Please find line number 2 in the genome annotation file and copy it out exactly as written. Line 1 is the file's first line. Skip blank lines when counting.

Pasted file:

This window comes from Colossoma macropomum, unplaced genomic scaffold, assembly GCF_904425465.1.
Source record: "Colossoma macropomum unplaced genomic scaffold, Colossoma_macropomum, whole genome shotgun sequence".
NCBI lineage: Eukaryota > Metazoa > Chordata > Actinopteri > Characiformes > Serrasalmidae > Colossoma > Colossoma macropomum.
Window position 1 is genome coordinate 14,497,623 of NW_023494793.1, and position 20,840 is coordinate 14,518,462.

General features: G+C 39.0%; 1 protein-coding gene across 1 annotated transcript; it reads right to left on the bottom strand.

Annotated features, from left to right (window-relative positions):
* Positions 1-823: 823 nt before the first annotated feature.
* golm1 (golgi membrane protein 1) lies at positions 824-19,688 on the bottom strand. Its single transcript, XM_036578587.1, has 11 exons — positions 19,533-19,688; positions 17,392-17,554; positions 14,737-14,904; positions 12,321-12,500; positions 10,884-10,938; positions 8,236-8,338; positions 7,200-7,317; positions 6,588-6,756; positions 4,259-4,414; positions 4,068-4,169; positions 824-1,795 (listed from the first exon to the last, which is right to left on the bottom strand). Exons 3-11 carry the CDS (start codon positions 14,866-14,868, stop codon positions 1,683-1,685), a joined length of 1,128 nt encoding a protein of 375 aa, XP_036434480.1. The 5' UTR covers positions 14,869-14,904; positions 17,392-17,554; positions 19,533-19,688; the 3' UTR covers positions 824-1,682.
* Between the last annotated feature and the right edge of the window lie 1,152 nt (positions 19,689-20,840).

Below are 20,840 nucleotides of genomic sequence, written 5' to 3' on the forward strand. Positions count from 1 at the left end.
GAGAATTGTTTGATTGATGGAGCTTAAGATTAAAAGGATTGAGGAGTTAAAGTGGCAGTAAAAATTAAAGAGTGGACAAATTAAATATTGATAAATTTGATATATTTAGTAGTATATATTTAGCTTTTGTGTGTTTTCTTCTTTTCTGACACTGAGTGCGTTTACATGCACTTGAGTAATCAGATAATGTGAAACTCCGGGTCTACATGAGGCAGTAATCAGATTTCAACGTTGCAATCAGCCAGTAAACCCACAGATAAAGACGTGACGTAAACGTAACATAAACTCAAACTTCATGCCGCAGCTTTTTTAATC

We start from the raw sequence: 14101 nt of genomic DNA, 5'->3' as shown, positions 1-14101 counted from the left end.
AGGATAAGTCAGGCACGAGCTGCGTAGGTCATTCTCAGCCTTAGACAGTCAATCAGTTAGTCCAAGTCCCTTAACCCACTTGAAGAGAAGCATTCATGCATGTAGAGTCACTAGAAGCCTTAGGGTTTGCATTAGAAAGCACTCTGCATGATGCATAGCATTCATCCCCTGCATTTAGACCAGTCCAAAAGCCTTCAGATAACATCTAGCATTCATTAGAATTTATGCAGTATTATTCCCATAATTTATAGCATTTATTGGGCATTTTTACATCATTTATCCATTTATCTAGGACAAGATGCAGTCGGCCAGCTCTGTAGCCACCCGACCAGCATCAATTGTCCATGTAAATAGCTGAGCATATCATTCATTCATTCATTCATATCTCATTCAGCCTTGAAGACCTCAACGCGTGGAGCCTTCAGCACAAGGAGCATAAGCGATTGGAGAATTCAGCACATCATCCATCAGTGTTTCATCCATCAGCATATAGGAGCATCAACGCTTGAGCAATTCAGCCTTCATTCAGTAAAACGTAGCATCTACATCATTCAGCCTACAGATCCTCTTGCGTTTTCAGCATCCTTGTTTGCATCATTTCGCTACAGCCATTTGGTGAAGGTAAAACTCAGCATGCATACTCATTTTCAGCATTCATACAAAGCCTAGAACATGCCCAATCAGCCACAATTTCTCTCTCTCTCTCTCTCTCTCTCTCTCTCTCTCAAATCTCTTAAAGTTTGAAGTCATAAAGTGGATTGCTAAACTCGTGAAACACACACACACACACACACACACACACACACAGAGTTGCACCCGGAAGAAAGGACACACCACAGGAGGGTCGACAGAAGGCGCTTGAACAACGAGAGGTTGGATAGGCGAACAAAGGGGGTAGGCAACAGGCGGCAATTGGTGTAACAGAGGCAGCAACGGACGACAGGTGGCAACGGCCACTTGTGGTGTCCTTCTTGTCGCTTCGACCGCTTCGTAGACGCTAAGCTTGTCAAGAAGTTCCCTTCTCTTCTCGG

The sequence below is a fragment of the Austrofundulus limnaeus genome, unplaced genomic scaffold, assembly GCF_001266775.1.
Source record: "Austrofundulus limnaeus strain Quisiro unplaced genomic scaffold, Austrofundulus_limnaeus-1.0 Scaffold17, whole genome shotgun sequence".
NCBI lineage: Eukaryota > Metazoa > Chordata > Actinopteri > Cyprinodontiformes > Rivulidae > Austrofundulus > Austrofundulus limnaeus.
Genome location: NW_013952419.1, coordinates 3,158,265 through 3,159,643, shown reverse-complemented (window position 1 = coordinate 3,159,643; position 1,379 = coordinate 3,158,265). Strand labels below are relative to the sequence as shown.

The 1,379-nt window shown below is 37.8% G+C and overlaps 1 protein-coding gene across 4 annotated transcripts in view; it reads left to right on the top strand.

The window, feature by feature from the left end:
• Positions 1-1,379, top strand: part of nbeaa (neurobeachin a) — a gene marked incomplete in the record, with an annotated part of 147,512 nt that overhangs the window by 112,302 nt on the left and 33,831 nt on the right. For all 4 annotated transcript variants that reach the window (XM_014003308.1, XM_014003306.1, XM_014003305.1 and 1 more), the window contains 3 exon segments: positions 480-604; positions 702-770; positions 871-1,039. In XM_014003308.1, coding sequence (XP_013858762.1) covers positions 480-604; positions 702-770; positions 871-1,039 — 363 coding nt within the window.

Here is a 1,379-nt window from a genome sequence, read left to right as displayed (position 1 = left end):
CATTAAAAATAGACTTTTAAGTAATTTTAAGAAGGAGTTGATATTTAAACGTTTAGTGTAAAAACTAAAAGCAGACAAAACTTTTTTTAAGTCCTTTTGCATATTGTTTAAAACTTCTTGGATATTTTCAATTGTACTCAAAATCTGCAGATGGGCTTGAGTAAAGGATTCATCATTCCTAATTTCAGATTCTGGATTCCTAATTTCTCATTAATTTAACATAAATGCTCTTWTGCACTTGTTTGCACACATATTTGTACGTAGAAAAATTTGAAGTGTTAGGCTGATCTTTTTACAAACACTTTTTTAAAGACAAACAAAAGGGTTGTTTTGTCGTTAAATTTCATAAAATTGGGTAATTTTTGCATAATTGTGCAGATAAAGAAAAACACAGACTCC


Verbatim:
Source record: "Colossoma macropomum unplaced genomic scaffold, Colossoma_macropomum, whole genome shotgun sequence".